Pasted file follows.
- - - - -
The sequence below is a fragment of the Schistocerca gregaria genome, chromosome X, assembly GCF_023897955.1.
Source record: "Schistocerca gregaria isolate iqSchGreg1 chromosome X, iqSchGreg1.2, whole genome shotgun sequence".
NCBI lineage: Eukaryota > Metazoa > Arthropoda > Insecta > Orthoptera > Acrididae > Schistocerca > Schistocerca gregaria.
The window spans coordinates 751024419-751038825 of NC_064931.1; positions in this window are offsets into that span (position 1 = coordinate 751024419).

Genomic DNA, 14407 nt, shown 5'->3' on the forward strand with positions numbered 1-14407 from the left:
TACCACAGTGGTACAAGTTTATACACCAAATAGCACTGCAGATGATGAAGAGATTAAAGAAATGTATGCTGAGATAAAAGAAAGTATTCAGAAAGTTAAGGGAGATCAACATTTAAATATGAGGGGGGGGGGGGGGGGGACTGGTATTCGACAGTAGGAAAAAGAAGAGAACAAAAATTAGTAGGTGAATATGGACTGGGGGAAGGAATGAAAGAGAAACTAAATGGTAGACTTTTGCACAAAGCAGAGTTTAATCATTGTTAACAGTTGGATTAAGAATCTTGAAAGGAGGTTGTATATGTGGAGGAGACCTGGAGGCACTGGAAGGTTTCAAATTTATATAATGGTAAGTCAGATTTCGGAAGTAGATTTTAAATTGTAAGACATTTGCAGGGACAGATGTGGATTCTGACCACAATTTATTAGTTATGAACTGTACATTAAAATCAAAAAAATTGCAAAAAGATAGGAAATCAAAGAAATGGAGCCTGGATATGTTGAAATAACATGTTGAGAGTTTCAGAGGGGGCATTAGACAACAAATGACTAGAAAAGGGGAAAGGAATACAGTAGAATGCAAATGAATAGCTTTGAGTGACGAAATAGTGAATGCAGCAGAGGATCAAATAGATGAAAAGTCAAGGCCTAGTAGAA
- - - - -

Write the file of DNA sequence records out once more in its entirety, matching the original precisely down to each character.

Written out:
The sequence below is a fragment of the Schistocerca gregaria genome, chromosome X, assembly GCF_023897955.1.
Source record: "Schistocerca gregaria isolate iqSchGreg1 chromosome X, iqSchGreg1.2, whole genome shotgun sequence".
NCBI lineage: Eukaryota > Metazoa > Arthropoda > Insecta > Orthoptera > Acrididae > Schistocerca > Schistocerca gregaria.
The window spans coordinates 751024419-751038825 of NC_064931.1; positions in this window are offsets into that span (position 1 = coordinate 751024419).

Genomic DNA, 14407 nt, shown 5'->3' on the forward strand with positions numbered 1-14407 from the left:
TACCACAGTGGTACAAGTTTATACACCAAATAGCACTGCAGATGATGAAGAGATTAAAGAAATGTATGCTGAGATAAAAGAAAGTATTCAGAAAGTTAAGGGAGATCAACATTTAAATATGAGGGGGGGGGGGGGGGGGACTGGTATTCGACAGTAGGAAAAAGAAGAGAACAAAAATTAGTAGGTGAATATGGACTGGGGGAAGGAATGAAAGAGAAACTAAATGGTAGACTTTTGCACAAAGCAGAGTTTAATCATTGTTAACAGTTGGATTAAGAATCTTGAAAGGAGGTTGTATATGTGGAGGAGACCTGGAGGCACTGGAAGGTTTCAAATTTATATAATGGTAAGTCAGATTTCGGAAGTAGATTTTAAATTGTAAGACATTTGCAGGGACAGATGTGGATTCTGACCACAATTTATTAGTTATGAACTGTACATTAAAATCAAAAAAATTGCAAAAAGATAGGAAATCAAAGAAATGGAGCCTGGATATGTTGAAATAACATGTTGAGAGTTTCAGAGGGGGCATTAGACAACAAATGACTAGAAAAGGGGAAAGGAATACAGTAGAATGCAAATGAATAGCTTTGAGTGACGAAATAGTGAATGCAGCAGAGGATCAAATAGATGAAAAGTCAAGGCCTAGTAGAA